As the technology of digital hearing aids evolves, so does the technology of many other devices. How many times have you heard music blaring from the earbuds of the person sitting next to you? Or have you walked into a sports bar with televisions blaring the scores of multiple games? Technology is good for many things, but hearing may be negatively affected if users are not careful.

Age of Hearing Loss             

Hearing loss may not be noticeable at first, particularly for those who fall in the 20-39 age bracket who think they are too young for hearing loss. Youth do not see the immediate consequences of their actions, so loud sound exposure from a young age may not seem like a big deal. However, hearing loss is usually not reversible, and once the damage is done, there is no turning back. Young people expose themselves to loud music in headphones or at concerts and clubs, loud office or factory work, and loud restaurants and outings. Even movie theaters are becoming more immersive, and in conjunction, louder. While most movies try to stay below the 85 decibel mark, it is fairly common for certain scenes to exceed that limit. Even Storks, a movie for kids, hit 99.3 decibels. Youth can withstand the loud sounds, but any ringing in the ear is a sign of hearing loss.

Effect of Earbuds

With podcasts and streaming music, the popularity of personal listening with earbuds has reached nearly 90 percent of youth. Those who listen to music on their own personal device within their ear should keep the volume low, but this is often forgotten. Unfortunately, 66 percent of the music listeners crank the volume to over 85 decibels. This is enough to cause permanent hearing damage. In order to hear only the music and drown out surrounding sounds, listeners find it necessary to reach top volume capacity. As a rule of thumb, try out the 60/60 rule which means 60 percent volume for 60 minutes a day. Any more than this could be an issue. If you do need to turn up the volume, decrease the amount of time spent at this decibel level. Remember that the sound goes directly into your ear canal with earbuds, and you don’t want to cause irreversible ear damage!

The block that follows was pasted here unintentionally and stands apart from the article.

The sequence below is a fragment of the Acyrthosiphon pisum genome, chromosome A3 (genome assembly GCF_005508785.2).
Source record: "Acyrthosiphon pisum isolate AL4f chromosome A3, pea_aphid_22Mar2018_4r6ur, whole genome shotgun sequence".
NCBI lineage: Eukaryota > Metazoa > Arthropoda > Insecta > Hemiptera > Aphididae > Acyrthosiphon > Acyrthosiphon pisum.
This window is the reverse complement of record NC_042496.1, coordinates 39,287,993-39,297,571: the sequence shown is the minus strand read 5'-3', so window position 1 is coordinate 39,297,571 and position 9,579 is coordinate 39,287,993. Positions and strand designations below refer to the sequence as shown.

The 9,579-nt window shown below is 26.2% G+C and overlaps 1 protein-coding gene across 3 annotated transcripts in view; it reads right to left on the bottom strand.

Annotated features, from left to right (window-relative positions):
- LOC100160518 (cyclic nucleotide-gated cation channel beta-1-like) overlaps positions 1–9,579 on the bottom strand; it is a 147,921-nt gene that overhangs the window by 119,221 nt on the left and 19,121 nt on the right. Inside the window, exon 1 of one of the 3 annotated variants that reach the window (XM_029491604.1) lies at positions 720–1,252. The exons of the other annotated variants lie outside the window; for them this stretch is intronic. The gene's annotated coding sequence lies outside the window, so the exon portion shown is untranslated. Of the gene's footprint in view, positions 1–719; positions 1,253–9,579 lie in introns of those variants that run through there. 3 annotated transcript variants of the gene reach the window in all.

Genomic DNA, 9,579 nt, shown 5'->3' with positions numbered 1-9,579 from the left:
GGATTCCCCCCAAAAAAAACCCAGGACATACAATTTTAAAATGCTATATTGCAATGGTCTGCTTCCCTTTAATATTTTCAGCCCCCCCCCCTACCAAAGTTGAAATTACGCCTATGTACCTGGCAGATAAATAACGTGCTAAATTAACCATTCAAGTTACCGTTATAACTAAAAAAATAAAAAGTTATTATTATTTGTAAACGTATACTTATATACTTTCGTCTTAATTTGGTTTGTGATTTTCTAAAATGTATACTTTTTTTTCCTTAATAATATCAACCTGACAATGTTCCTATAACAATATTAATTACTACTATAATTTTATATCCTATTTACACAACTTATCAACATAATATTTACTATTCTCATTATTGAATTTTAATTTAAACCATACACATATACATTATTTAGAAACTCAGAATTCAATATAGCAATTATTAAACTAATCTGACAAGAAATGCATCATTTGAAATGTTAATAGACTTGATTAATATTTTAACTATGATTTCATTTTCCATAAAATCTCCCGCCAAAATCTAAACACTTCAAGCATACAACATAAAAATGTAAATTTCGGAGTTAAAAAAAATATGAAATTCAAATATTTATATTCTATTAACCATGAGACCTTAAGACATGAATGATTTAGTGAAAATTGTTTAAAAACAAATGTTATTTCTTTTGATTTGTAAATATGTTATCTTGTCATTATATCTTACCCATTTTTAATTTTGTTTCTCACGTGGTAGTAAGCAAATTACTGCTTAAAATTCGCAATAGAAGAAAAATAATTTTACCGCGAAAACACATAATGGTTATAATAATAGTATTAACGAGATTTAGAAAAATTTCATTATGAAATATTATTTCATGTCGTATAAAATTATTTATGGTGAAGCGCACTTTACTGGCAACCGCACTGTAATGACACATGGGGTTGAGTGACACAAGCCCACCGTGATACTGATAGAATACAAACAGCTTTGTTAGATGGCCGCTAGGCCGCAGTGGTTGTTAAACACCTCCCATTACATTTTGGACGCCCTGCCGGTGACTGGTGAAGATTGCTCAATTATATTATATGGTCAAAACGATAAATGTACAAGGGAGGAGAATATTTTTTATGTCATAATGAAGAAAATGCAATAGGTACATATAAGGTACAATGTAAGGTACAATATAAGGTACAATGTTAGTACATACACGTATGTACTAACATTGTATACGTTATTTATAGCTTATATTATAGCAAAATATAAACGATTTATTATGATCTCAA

Digital Hearing Aids for Youth

Because of the younger age of hearing loss, more young people are trying out digital hearing aids. In fact, 20 percent of women aged 20 to 39 experience some sort of hearing loss as a result of loud volumes. That percentage rises to 32 percent for males in the same age range. That boils down to one in 12 30-year-olds with hearing loss. Thankfully, the size of digital hearing aids has decreased, and the devices are more discrete that make them almost invisible. Digital hearing aids are also following the movement of other online retailers like the trendy Warby Parker or Casper, which makes the process of buying a device simpler and more fun. There is less of a stigma and more of a stress on treating hearing loss with digital hearing aids.

By: Diana Michel

4 responses to “Modern Technology’s Impact on Hearing Loss

  1. The cost of hearing aids are prohibitive. A good application in a smart phone facilitating hearing capabilities and a earphone with Bluetooth is most welcome. The technology will help the poor person who cannot afford a digital hearing aid. The smart phone speaker will receive the conversations and the app amplifies the sound for the low hearing persons. The app should have adjustments for proper sounds and filters eliminating unwanted sounds. There are some apps in this direction. The cell phone manufacturer should also make necessary hardware to suit the user friendly app. The corporate world of the hearing industry having billions of dollars will have natural death in the days to come. I look forward for such a situation. The modern technology will definitely help the audio disabled at a very low costs.

  2. I am hearing impaired due to old age. the hearing aids are so costly that one feels to live with hearing impairment.

  3. Hello, Purchased the dia model few years back. Works great now especially since I know better to how fix little things. My question, however, is a bit complicated.. I have had acoustic neuroma surgery in 1997 . Loss of hearing completely on right side.. Hearing aids help some but lack much. Wondering if there is anything in your thinking that might help. Looking at bone conduction head sets but cannot find enough info. to justify purchase.. Finding limitations pretty significant. Meeting last eve. in gym. Participants miked but echos in tall ceilings with no baffling of sound impossible to hear speakers thanks.

    1. Hey Bob. Please reach out to our team at [email protected] or call us at 888-203-1096 so that we can address your question more thoroughly. Thanks!

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